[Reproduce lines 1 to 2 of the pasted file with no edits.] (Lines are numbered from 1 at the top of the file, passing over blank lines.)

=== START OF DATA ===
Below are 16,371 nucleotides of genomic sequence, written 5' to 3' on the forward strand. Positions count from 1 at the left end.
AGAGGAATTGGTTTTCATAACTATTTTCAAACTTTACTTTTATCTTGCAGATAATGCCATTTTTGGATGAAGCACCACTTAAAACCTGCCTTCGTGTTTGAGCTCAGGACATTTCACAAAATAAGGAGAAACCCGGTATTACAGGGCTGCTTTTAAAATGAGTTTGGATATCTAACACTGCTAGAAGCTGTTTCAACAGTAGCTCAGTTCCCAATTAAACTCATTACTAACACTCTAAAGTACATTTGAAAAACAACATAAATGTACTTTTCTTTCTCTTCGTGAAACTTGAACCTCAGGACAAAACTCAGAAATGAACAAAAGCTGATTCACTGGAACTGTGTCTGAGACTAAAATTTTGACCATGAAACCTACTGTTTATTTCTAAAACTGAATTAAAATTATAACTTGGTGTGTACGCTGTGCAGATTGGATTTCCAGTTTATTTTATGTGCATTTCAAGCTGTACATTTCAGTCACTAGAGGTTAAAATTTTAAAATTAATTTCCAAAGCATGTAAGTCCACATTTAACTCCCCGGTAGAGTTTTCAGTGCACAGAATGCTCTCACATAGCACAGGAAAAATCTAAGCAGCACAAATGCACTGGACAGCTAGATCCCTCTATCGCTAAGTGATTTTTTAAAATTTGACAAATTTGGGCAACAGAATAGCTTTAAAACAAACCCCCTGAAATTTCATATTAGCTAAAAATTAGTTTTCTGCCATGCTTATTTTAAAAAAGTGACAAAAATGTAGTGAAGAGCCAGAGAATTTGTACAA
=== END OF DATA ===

Below are 16,371 nucleotides of genomic sequence, written 5' to 3' on the forward strand. Positions count from 1 at the left end.
AGAGGAATTGGTTTTCATAACTATTTTCAAACTTTACTTTTATCTTGCAGATAATGCCATTTTTGGATGAAGCACCACTTAAAACCTGCCTTCGTGTTTGAGCTCAGGACATTTCACAAAATAAGGAGAAACCCGGTATTACAGGGCTGCTTTTAAAATGAGTTTGGATATCTAACACTGCTAGAAGCTGTTTCAACAGTAGCTCAGTTCCCAATTAAACTCATTACTAACACTCTAAAGTACATTTGAAAAACAACATAAATGTACTTTTCTTTCTCTTCGTGAAACTTGAACCTCAGGACAAAACTCAGAAATGAACAAAAGCTGATTCACTGGAACTGTGTCTGAGACTAAAATTTTGACCATGAAACCTACTGTTTATTTCTAAAACTGAATTAAAATTATAACTTGGTGTGTACGCTGTGCAGATTGGATTTCCAGTTTATTTTATGTGCATTTCAAGCTGTACATTTCAGTCACTAGAGGTTAAAATTTTAAAATTAATTTCCAAAGCATGTAAGTCCACATTTAACTCCCCGGTAGAGTTTTCAGTGCACAGAATGCTCTCACATAGCACAGGAAAAATCTAAGCAGCACAAATGCACTGGACAGCTAGATCCCTCTATCGCTAAGTGATTTTTTAAAATTTGACAAATTTGGGCAACAGAATAGCTTTAAAACAAACCCCCTGAAATTTCATATTAGCTAAAAATTAGTTTTCTGCCATGCTTATTTTAAAAAAGTGACAAAAATGTAGTGAAGAGCCAGAGAATTTGTACAA